We spent almost the entire day at Croton Point Park, even bushwhacking through some areas that I’ve never explored in the 9 winters that I’ve birded the park. Before the sun went down we drove the short distance to George’s Island Park. I thought that we might observe some eagles coming in to roost. We didn’t, but as we were packing up our scopes to head back to Brooklyn, Kellie spotted something interesting. She’s like the Energizer Bunny in that, when everyone is exhausted and running on fumes, she’s still birding. This time she called out that there were some odd-looking black birds on the shore across the cove. I walked back from the car, focused my bins and said, “That would be a flock of Wild Turkeys.” On a stretch of beach colored red by the remains of the area’s former brick industry, were 8 Wild Turkeys. As they took turns sipping water from the Hudson River, we could hear their comical cackling and gobbling carrying across the cove. It wasn’t your typical ending to a winter bird trip along the Hudson River, but it was a memorable one.

-Click here for info on Croton Point Park History-

Where's Croton Point?

Click to Enlarge

Finally, I tried an experiment with 360 degree panoramas from the top of the mound at Croton Point Park. It probably would have looked a bit better if we had some sun.

360 degree view from the hill (click and drag image)

(Quicktime plug-in required)

The large body of water to the west is the Hudson River. The smaller body to the east is Croton Bay.

- - - - -

Croton Point Park & George’s Island Park, 1/27/2007
Common Goldeneye
Common Merganser
Ruddy Duck
Bald Eagle (10-12.)
Sharp-shinned Hawk
Cooper's Hawk
Red-tailed Hawk
American Kestrel
Wild Turkey (8, George’s Island Park.)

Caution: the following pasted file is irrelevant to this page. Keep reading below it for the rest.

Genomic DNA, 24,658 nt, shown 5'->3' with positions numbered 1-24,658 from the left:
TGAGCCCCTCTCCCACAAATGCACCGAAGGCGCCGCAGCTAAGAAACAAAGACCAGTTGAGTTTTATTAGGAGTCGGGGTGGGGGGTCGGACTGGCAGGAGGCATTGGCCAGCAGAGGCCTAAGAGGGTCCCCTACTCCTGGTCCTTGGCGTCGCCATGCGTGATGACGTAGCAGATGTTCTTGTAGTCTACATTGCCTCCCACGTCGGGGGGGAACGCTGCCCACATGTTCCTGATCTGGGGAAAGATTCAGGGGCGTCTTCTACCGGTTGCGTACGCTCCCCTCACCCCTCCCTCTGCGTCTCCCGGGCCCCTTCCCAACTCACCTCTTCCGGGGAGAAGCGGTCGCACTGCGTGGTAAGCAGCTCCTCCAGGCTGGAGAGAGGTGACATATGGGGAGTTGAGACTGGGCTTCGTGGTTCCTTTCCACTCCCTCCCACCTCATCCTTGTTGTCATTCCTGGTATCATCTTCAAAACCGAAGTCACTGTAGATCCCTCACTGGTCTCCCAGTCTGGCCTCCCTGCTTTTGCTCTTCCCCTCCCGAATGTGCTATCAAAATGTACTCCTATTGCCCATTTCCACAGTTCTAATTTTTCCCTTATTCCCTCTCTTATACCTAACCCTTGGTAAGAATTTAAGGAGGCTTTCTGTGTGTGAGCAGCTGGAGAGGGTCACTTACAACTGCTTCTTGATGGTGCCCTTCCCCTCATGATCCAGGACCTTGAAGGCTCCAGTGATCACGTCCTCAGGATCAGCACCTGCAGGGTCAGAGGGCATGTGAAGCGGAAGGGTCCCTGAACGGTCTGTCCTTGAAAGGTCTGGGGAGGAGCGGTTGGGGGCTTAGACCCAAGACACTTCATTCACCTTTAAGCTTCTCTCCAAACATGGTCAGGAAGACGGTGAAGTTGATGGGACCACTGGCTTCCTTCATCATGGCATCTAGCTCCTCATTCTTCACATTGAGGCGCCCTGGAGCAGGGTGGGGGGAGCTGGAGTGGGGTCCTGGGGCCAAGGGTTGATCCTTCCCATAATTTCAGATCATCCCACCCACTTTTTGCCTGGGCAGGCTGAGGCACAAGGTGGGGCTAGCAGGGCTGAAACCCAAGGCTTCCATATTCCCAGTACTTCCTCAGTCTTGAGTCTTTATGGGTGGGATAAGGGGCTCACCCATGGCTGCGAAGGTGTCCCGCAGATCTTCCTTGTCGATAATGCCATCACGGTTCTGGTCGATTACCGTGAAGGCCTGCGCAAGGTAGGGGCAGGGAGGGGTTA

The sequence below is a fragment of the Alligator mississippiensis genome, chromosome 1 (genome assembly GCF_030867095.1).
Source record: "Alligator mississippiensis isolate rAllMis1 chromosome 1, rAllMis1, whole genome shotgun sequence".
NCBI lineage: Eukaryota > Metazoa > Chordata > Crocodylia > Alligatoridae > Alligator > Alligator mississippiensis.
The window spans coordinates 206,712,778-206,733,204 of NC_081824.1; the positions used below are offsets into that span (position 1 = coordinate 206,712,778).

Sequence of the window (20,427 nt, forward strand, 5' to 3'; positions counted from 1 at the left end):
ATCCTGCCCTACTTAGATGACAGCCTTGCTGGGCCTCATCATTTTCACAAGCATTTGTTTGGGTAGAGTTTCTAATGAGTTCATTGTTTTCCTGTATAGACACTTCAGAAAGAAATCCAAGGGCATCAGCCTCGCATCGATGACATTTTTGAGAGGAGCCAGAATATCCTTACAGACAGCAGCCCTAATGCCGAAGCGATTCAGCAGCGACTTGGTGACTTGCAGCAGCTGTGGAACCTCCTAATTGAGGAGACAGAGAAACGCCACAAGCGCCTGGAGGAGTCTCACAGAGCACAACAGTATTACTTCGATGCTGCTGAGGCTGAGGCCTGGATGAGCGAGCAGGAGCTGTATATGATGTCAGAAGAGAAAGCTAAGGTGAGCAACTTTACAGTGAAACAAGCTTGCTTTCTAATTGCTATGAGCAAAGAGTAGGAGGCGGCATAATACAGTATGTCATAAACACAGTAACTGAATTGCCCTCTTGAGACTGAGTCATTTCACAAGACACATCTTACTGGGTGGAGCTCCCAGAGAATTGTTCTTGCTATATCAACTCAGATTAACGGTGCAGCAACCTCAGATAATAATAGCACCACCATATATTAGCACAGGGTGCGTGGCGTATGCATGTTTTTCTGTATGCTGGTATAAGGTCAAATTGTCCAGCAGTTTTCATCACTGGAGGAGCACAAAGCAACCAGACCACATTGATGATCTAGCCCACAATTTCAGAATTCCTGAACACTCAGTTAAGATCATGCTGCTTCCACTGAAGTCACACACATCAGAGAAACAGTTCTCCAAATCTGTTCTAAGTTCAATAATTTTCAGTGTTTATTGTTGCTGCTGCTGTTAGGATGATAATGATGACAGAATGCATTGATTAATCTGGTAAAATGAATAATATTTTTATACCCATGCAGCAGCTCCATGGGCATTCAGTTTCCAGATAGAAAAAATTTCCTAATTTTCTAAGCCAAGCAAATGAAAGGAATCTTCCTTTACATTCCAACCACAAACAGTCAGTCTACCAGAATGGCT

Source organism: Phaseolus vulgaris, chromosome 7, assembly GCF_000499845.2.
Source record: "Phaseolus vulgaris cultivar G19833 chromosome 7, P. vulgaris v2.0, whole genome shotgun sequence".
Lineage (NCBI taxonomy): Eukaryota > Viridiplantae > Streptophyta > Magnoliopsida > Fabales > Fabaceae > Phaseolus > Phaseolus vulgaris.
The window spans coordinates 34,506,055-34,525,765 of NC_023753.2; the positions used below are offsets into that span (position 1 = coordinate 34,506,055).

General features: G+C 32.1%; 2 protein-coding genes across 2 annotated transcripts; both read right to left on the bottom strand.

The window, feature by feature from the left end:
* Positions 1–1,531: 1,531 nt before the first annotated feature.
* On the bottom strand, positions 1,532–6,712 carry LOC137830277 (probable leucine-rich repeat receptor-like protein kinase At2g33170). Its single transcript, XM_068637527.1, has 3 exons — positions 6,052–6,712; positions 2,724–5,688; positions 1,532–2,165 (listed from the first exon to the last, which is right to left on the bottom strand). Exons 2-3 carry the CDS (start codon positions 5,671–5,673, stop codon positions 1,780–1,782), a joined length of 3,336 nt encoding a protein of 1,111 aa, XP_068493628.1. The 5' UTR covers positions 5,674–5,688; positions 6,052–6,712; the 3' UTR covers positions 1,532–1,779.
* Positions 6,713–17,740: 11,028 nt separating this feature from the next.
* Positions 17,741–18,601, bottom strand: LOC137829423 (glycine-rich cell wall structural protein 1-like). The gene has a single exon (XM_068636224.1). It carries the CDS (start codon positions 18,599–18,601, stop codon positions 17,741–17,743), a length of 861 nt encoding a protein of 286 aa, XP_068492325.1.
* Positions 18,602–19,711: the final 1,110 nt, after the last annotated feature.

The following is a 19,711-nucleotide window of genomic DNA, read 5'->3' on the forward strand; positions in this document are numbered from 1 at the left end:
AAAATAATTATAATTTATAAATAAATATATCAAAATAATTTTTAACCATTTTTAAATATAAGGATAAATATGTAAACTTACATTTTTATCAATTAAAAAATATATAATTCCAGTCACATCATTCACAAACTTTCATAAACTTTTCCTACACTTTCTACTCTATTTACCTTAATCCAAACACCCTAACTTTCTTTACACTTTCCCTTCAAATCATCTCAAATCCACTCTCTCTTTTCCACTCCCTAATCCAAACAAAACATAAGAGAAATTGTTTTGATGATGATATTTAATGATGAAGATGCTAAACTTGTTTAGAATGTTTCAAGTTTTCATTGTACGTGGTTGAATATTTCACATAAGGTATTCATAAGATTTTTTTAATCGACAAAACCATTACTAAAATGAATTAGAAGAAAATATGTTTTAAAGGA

American Coot
Ring-billed Gull
Great Black-backed Gull
Red-bellied Woodpecker
Hairy Woodpecker
Northern Flicker
Black-capped Chickadee
Tufted Titmouse
Red-breasted Nuthatch
White-breasted Nuthatch
Brown Creeper
Carolina Wren
Golden-crowned Kinglet
Gray Catbird
Northern Mockingbird
Cedar Waxwing
American Tree Sparrow
Savannah Sparrow
Fox Sparrow
White-throated Sparrow
Dark-eyed Junco

Other common species seen (or heard):
Canada Goose, Mute Swan, American Black Duck, Mallard, Herring Gull, Rock Pigeon, Mourning Dove, Downy Woodpecker, Blue Jay, American Crow, American Robin, European Starling, Northern Cardinal, Song Sparrow, Red-winged Blackbird, House Sparrow


Mike said...

No owls at all? I'm surprised/concerned, especially if you couldn't find any. With hope, the short-ears will move in as the winter progresses. I heard that there's still a bit of tall grass this year, a welcome departure from last year's butcher job.

Rob Jett said...

The grass on the south end of the mound is still way too short. I think this is the first time in 9 years that I didn't find any species of owls. The screech and great horned could still be around, but Short-eared Owls haven't really been reported much anywhere. Galeville Airport has reported several but not nearly as many as in past winters.

Seph said...

Though not relevant to your post, I wanted to share that I stumbled across one of the Great Blue Herons apparently frozen to death among the reeds on the Peninsula in Prospect Park this morning. Not wanting to touch or move it I couldn't determine the sex, and it was partially covered by snow. The other of the pair was wading in the shallows nearby, apparently healthy, though I wonder if it will suffer the fate of its mate/companion/friend. I took some photos for a record and have spoken with the animal control officer in charge of Prospect Park, though I'm not sure they plan to do anything about it immediately.

Rob Jett said...

Thanks for the heads up. I suspect that the heron died of something other than the cold temperature. As long as there is open water and availabel food, Great Blue Herons regularly overwinter in New York State. According to "Bull's Birds of New York State", great blues "can be seen in almost every month." Dead birds should be sent to Ward Stone for a necropsy.

Unknown said...

I read your blog last weekend and on Friday morning my girlfriend and I rode the train up to Croton Point Park. I had with me a pair of cheap binoculars that were a gift a couple of years ago and a brand new Sibley’s Guide. It was my first time out as a birder.

I saw a couple of eagles, hawks, woodpeckers, gulls, and many other birds; some known and some not yet identified by me. I even got to see a deer and a coyote make their way over the big mound.